For every Ravens touchdown and every Orioles inning, there are men and women in blue there to pay witness. They're not watching the game. They're watching you. And no matter who wins, we found the money spent comes at a loss to the department.
They've taken to Facebook by the thousands. They drafted a globally known activist to help with their fight.
And now women who've had problems with the birth control Essure have gone to Washington, all in an effort to get a popular birth control device pulled from the market.
Bel Air mom Krystal Donahue was scheduled for a hysterectomy first thing Monday morning. She could have spent the weekend resting. Instead she spent Saturday and Sunday with other Essure patients, rallying to shine a light on side effects they've experienced from the device in hopes doctors would listen.
Donahue and a half dozen other Essure patients from across the country spent the weekend at the AAGL Global Congress on Minimally Invasive Gynecology at National Harbor. The American Association of Gynecologic Laporoscopists staged the event at the Gaylord National Resort.
Donahue and the group stood outside the event with signs spelling out their Essure issues. The birth control device, which is implanted in a woman's fallopian tubes, is the focus of a Facebook group that has been joined by more than 3,000 women. They complain the device has left them with severe pain and other complications including cysts, pregnancy and even prompted some to get hysterectomies to end their pain.
The Essure group held a closed door meeting the Executive Committee of AAGL. One participant blogged about the meeting, saying the committee is committed to sending out memos to thousands of doctors in their organization, letting them know about the complications so women who have experienced difficulties with Essure can get the attention they need.
Donahue and the other participants considered the meeting a victory for the group, which has enlisted activist Erin Brockovich in its efforts to get Essure pulled from the market.
Bayer, which bought the company that originally manufactured the device back in June, insists Essure is safe. The company says the complications impact only a small number of the 750,000 users worldwide.
It's an eyesore, it's unsanitary, and it's a huge problem in Baltimore. The city spends about $17 million cleaning up illegal dumps each year, but the current penalties aren't deterring some people.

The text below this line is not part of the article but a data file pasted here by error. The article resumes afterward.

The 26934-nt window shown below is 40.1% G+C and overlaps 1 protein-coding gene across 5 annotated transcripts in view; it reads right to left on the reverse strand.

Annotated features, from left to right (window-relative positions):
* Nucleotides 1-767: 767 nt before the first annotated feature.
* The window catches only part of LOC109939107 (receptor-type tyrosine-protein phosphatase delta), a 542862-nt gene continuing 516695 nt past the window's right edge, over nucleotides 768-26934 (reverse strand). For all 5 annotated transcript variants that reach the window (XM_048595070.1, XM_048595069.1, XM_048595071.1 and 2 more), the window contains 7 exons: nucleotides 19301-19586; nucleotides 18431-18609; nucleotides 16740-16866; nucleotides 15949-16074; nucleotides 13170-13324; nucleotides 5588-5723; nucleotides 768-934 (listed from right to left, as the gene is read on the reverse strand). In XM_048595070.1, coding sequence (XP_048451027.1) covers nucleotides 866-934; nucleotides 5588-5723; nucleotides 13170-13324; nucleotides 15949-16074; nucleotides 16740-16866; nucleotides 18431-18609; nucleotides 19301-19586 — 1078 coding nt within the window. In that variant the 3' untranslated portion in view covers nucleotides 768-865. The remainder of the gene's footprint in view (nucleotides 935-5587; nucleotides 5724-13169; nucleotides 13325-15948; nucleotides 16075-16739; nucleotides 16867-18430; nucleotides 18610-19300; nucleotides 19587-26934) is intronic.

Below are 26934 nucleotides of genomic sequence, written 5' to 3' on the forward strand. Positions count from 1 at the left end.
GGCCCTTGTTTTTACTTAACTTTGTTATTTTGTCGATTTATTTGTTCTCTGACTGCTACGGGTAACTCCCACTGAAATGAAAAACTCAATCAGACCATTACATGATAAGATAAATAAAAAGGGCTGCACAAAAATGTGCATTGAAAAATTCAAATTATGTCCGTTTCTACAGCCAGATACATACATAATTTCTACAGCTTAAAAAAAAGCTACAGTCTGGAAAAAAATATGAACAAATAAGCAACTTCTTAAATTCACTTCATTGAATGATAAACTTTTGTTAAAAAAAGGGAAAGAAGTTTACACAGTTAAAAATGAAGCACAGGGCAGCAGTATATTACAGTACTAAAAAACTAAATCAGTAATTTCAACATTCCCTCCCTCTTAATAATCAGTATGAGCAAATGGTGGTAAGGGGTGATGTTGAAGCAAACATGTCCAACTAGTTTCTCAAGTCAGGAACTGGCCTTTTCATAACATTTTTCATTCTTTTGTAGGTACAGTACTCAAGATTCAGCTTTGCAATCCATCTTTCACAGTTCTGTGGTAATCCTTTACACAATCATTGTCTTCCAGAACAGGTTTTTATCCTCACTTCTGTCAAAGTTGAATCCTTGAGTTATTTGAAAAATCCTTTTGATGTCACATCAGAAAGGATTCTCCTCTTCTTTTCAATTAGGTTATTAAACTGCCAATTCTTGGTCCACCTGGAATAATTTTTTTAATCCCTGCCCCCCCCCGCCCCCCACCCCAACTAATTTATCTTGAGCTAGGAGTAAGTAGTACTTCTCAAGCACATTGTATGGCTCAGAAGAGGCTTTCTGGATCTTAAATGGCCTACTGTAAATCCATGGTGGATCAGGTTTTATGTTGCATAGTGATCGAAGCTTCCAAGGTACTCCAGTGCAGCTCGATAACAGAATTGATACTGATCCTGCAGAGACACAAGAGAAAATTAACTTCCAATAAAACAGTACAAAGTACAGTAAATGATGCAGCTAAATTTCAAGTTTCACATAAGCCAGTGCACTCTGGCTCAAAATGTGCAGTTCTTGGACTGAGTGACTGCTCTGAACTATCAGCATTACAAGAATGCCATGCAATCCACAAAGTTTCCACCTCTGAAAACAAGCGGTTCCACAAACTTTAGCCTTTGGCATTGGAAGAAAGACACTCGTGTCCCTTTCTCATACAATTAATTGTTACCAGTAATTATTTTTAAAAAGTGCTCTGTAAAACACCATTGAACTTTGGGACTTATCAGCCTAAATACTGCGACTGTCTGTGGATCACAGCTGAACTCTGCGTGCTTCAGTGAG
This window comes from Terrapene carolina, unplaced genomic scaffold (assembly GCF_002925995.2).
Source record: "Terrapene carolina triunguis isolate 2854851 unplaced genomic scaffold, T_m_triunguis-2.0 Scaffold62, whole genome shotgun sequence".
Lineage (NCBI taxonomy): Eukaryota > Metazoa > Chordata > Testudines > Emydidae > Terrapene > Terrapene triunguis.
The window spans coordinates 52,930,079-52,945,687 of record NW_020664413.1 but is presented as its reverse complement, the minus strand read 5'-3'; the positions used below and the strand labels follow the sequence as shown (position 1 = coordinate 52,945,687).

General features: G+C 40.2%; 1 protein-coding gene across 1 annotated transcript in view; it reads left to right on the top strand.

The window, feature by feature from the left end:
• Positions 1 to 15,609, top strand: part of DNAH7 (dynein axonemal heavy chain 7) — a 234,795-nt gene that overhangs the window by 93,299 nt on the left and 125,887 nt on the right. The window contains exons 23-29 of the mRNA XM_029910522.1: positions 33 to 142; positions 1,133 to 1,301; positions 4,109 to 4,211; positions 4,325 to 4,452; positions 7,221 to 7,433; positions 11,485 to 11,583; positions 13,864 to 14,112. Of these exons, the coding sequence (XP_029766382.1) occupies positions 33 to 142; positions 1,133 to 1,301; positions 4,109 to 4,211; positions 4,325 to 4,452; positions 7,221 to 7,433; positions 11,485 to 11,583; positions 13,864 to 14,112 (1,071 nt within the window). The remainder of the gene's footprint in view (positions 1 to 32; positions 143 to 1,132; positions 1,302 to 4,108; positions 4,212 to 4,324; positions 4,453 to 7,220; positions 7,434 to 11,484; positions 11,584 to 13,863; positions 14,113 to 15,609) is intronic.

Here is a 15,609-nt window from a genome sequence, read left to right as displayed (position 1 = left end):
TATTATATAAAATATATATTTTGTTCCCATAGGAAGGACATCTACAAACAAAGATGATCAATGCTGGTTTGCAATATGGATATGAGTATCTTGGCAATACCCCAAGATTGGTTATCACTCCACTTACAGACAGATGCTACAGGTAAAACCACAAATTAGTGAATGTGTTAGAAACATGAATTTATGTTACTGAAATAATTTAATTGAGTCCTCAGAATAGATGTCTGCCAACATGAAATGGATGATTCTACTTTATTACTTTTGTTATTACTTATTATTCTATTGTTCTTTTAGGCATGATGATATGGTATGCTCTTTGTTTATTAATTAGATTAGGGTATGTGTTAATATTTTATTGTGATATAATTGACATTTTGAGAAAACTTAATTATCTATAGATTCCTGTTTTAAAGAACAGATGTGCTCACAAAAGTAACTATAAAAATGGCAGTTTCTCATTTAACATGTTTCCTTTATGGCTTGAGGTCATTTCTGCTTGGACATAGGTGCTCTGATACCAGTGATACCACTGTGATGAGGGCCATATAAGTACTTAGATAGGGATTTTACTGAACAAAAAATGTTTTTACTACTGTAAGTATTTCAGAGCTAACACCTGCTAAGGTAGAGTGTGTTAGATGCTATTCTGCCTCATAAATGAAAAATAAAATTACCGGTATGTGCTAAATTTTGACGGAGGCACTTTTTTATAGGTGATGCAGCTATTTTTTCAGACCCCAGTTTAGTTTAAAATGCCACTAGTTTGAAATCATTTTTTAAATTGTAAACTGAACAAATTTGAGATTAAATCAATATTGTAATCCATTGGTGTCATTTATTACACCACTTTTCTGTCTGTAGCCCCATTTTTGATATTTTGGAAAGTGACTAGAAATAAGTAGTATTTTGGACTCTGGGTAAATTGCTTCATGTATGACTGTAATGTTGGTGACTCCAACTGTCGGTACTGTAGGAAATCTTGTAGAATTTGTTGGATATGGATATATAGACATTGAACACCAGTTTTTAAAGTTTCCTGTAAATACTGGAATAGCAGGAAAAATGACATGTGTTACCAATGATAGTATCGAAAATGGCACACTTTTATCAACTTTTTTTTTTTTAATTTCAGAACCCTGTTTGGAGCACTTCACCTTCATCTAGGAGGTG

A Baltimore City police officer was sentenced to 45 days in jail followed by 18 months of probation and 200 hours of community service for assaulting a man in police custody and then hindering the internal affairs investigation into the incident.
An Eastern Shore woman convicted in the death of a child in her care will get a new trial thanks to a judge's decision.
In a detention hearing in federal court, prosecutors detailed new evidence in their case against a Severna Park woman accused of posing as a physician's assistant.
An Anne Arundel County woman is indicted by the feds for posing as a physician's assistant and treating patients.
Zero tolerance for pot has been the norm for decades for workplace drug testing, and, in most states, for policing drugged driving. But with millions of Americans now legally able to use pot for either medical purposes or outright, there’s growing demand to know how much is too much to safely drive or perform on the job.
Across the region, police agencies say they don’t tolerate harassment among officers, though there’s no cut and dried solution.
When it comes to cruising, people put a lot of time and energy into researching the prices, amenities and destinations. But according to a recent government report, consumers may not be as informed as they should be about the safety and security on these vessels.
Would you spend more than $16,000 to upgrade to a business class flight? Our investigation found one agency let a top executive use your tax dollars to do just that.